More than just a post on how to track client retention or client churn rate…I want this post to be about WHY tracking your retention rate is so critical to the success or failing of your marketing agency.
- You can’t build a successful marketing agency if you don’t retain your clients.
- You won’t retain clients if you don’t provide great results (Return on Investment) and provide an outstanding customer experience.
- You won’t know how well you are performing in either of these areas if you don’t have a method for tracking and measuring client retention rates.
I’m a firm believer that if you provide great service and get your clients results (solid ROI) they will stay with you…and if you WOW them, they will refer you to their friends & colleagues. As I talk with other local agency owners I’ve come to the realization that many don’t really track their customer retention rates. Perhaps that’s because they don’t feel they have enough clients or maybe, they simply don’t know how to this.
In this post, I want to share a simple formula for tracking your client retention rate over time and would encourage you to run your retention numbers on a monthly, quarterly and annual basis. If you have a team be sure to share this number with them so everyone can get on-board with maximizing customer retention.
The formula for calculating client retention rate:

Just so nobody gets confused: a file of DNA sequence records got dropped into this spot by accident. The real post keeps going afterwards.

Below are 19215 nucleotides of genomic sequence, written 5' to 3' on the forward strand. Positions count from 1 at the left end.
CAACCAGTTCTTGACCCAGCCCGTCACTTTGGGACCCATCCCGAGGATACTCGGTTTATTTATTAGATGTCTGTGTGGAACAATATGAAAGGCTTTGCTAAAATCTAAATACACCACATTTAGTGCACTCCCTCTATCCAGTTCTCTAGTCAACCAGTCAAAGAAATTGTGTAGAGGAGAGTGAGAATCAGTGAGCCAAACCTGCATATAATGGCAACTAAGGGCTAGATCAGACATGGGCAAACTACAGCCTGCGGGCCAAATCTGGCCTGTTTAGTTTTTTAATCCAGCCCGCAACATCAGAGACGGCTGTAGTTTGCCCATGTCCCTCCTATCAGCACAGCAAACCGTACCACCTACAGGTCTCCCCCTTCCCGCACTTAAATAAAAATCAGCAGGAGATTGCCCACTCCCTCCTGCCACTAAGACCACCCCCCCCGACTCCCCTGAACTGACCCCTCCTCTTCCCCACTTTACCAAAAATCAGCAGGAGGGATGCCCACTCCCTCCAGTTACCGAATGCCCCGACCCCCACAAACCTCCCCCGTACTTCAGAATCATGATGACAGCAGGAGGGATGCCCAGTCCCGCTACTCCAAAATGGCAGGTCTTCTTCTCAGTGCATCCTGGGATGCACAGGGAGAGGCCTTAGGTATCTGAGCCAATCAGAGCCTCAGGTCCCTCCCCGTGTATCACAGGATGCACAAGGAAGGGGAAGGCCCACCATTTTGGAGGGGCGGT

CRR = ((E-N)/S)*100
1. Number of clients at the end of a period – E
2. Number of new clients acquired during that period – N
3. Number of clients at the start of that period – S
You can set up a simple excel sheet that looks something like this:
|Number of clients at end of period||75||79||89||102|
|Number of new customers acquired during period||5||3||13||16|
|Number of customer at start of period||73||78||79||89|
** The Formula for the “Retention Rate” cell should read something like =((B2-B3)/B4*100)
Why Track Customer Retention Rates?
It’s very easy to focus on “new client acquisition” and set aggressive growth goals…but if you are losing clients as fast as you are selling them then your not getting anywhere. You are like a hamster on a hamster wheel. You need to focus just as much (if not more) on retaining your existing clients as you do on getting new ones.
I’ve found the old axiom “what get’s measured get’s done” to be very true. If you and your team are measuring retention rates on a consistent basis then your overall client retention will improve.
Are you tracking client retention rates? Is this formula helpful? Please post your thoughts and comments below.